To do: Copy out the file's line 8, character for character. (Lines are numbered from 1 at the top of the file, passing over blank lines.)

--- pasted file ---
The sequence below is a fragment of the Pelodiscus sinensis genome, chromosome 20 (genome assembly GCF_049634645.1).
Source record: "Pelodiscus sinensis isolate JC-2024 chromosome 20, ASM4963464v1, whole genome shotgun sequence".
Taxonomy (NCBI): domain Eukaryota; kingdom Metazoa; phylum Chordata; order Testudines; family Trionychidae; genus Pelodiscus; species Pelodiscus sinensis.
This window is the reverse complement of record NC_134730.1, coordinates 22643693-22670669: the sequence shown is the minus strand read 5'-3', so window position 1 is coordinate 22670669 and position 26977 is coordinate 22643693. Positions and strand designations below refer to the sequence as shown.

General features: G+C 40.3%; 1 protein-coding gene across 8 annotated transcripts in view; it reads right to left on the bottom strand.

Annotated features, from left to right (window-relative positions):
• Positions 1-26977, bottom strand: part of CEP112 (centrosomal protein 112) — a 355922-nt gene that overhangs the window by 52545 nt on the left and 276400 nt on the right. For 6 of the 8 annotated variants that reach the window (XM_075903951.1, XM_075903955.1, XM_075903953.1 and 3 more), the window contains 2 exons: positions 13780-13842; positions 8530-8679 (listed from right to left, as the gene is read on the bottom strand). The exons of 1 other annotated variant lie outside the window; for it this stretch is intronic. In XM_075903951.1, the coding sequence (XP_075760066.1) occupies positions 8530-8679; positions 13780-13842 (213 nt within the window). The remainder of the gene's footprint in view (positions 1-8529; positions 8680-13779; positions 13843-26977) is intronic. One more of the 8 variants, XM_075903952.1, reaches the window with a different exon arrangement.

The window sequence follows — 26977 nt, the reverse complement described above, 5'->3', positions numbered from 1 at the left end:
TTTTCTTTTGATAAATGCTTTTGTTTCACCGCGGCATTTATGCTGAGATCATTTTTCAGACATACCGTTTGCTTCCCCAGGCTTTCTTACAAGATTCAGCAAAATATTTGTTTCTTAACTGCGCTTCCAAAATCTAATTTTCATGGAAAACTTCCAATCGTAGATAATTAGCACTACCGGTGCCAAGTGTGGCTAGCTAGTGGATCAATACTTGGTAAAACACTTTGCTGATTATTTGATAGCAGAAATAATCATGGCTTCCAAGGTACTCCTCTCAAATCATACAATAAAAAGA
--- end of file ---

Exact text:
The window sequence follows — 26977 nt, the reverse complement described above, 5'->3', positions numbered from 1 at the left end: